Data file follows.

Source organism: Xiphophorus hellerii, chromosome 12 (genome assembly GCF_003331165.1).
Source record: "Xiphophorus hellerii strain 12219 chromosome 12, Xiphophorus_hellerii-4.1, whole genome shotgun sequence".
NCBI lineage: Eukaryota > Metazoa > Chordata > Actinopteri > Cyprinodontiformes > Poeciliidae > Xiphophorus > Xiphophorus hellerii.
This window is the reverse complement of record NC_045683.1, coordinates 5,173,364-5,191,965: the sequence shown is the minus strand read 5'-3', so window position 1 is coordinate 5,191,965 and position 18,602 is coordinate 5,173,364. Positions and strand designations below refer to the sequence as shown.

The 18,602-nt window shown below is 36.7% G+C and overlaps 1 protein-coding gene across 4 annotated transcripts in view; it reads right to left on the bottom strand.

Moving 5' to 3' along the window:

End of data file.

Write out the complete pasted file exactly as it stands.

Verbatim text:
Source organism: Xiphophorus hellerii, chromosome 12 (genome assembly GCF_003331165.1).
Source record: "Xiphophorus hellerii strain 12219 chromosome 12, Xiphophorus_hellerii-4.1, whole genome shotgun sequence".
NCBI lineage: Eukaryota > Metazoa > Chordata > Actinopteri > Cyprinodontiformes > Poeciliidae > Xiphophorus > Xiphophorus hellerii.
This window is the reverse complement of record NC_045683.1, coordinates 5,173,364-5,191,965: the sequence shown is the minus strand read 5'-3', so window position 1 is coordinate 5,191,965 and position 18,602 is coordinate 5,173,364. Positions and strand designations below refer to the sequence as shown.

The 18,602-nt window shown below is 36.7% G+C and overlaps 1 protein-coding gene across 4 annotated transcripts in view; it reads right to left on the bottom strand.

Moving 5' to 3' along the window: